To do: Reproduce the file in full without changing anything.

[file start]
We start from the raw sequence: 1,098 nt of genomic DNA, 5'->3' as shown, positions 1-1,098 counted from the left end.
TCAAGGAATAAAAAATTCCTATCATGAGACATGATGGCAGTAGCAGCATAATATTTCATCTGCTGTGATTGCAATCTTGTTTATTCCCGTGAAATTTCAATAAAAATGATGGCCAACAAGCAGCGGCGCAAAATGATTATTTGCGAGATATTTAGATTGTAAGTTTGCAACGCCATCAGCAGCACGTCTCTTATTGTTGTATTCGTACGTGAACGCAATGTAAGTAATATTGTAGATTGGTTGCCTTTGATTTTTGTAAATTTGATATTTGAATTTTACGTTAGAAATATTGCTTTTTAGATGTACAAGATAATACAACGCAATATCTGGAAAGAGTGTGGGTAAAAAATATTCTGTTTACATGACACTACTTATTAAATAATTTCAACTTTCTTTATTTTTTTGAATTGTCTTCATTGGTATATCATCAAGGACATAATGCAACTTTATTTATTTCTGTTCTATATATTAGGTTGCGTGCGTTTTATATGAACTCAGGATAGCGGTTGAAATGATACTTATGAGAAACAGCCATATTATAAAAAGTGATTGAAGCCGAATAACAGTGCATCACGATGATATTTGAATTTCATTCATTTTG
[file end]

We start from the raw sequence: 1,098 nt of genomic DNA, 5'->3' as shown, positions 1-1,098 counted from the left end.
TCAAGGAATAAAAAATTCCTATCATGAGACATGATGGCAGTAGCAGCATAATATTTCATCTGCTGTGATTGCAATCTTGTTTATTCCCGTGAAATTTCAATAAAAATGATGGCCAACAAGCAGCGGCGCAAAATGATTATTTGCGAGATATTTAGATTGTAAGTTTGCAACGCCATCAGCAGCACGTCTCTTATTGTTGTATTCGTACGTGAACGCAATGTAAGTAATATTGTAGATTGGTTGCCTTTGATTTTTGTAAATTTGATATTTGAATTTTACGTTAGAAATATTGCTTTTTAGATGTACAAGATAATACAACGCAATATCTGGAAAGAGTGTGGGTAAAAAATATTCTGTTTACATGACACTACTTATTAAATAATTTCAACTTTCTTTATTTTTTTGAATTGTCTTCATTGGTATATCATCAAGGACATAATGCAACTTTATTTATTTCTGTTCTATATATTAGGTTGCGTGCGTTTTATATGAACTCAGGATAGCGGTTGAAATGATACTTATGAGAAACAGCCATATTATAAAAAGTGATTGAAGCCGAATAACAGTGCATCACGATGATATTTGAATTTCATTCATTTTG